When Dieter was a toddler in the late 1970s his parents separated, and he lived with his mother in Sydney. She started a new relationship and when Dieter was 13 and not getting on with his mother’s partner, it was arranged that he be placed in a nearby youth refuge.
The refuge was staffed 24 hours per day and Dieter had his own room. He went to high school during the day and continued his study at the refuge without any problems. However, a carer named Nigel began to come into Dieter’s room at night and, over a period of a year, sexually abused him.
He tried to isolate Dieter and offered him cigarettes in a bid to make him feel ‘special’. He warned Dieter ‘not to say nothing’ because no one would believe a ‘street kid’.
Nigel appeared ‘too confident’ and Dieter was convinced he was abusing other children so he told a staff member, Leona. Some time later she told Dieter that she’d spoken to Nigel who’d offered the explanation that he was checking boys weren’t entering the girls’ dormitory. Nothing more was done except a ‘slight change in shift times’.
Within a short time, Dieter’s behaviour started to change. He was aware that Nigel was going after younger boys and he started to defend them, often disobeying staff instructions. He learnt that another boy named James was being sexually abused by Nigel, and asked him to disclose it to a staff member, but James didn’t want to.
When he was 14, Dieter was asked to leave the refuge because he was ‘disruptive’ and ‘causing problems in the house’. He did so and James went with him. They moved into an apartment together but it didn’t work out because Dieter learnt that James ‘liked what Nigel did’ and would invite older men to the house.
After finishing school in Year 10, Dieter began travelling around Australia. At 16 he started using drugs and alcohol and he became a violent person with poor impulse control. Through his adult years he’s committed a number of criminal offences and has been in and out of jail.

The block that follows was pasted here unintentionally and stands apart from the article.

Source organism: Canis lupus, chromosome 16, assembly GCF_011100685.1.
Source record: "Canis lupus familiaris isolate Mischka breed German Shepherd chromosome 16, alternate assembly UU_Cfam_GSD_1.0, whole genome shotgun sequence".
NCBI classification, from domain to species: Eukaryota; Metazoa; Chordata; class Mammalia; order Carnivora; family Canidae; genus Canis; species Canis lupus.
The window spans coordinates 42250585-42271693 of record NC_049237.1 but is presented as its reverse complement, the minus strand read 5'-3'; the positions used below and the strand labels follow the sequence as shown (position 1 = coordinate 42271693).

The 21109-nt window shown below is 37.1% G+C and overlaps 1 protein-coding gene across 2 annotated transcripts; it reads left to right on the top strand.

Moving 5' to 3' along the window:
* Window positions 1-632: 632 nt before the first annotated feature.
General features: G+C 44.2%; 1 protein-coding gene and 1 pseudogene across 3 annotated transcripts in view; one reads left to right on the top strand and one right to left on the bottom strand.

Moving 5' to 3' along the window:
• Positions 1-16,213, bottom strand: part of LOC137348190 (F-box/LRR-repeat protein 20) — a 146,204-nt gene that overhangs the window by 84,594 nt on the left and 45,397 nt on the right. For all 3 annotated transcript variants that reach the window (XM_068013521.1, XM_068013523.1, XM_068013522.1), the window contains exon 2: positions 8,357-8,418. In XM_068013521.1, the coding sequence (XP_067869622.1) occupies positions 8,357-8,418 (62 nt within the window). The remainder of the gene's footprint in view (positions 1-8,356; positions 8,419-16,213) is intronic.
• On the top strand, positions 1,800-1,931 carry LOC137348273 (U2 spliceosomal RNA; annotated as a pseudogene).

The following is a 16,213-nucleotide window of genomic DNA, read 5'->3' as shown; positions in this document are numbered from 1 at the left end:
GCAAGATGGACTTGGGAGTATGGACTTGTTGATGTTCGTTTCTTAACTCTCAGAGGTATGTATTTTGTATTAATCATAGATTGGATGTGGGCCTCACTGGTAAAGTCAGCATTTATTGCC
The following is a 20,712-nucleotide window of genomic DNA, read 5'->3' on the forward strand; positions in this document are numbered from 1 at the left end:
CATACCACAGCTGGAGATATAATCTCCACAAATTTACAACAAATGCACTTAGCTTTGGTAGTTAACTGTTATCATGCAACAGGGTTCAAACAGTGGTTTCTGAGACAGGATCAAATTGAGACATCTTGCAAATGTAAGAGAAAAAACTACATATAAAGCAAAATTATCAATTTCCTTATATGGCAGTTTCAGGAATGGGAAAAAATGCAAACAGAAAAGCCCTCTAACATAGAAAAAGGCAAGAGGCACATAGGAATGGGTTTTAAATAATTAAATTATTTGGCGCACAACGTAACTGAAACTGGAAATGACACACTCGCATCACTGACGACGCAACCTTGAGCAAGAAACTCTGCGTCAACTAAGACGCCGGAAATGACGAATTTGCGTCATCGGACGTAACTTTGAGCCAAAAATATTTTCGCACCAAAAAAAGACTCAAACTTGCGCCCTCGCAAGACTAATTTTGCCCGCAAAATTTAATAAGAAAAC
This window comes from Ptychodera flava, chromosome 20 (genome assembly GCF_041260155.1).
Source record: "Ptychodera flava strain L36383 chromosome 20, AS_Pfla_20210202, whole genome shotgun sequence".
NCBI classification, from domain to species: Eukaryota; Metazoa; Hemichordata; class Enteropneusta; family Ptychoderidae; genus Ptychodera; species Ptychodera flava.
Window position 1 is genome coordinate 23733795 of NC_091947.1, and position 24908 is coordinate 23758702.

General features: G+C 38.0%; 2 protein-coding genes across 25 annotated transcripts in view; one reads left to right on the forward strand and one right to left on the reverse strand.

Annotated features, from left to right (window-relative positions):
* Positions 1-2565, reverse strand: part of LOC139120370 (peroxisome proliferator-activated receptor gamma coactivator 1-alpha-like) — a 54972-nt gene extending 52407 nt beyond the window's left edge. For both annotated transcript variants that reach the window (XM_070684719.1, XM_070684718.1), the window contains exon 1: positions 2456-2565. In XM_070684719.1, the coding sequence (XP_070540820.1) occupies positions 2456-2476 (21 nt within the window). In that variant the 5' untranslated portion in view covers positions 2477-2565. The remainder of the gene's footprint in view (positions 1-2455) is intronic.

Dieter still struggles with talking about the abuse. He told the Commissioner that he has spoken about it to ‘a few friends’, and mentioned it briefly to a counsellor he was seeing for issues to do with his drug dependence.
‘I tried to push it under a rock and found out if I don’t talk about it then I’m all right. If I do and sit down and think about it, that’s where I tend to screw meself up.’
Dieter’s children were placed into care while he was serving a jail sentence. He recently learnt that his son, who is now 12, was sexually abused during his time in care, and that he was removed quickly after the abuse was disclosed.
Dieter said that he feels ‘very protective’ of his children and is motivated to ‘get help’ when he is released from jail. He doesn’t want to see his son follow the same destructive path as he did growing up.
Dieter has never reported Nigel because he doesn’t know his full name. He hasn’t sought compensation because he believes it’s ‘not really going to help with what’s happened’.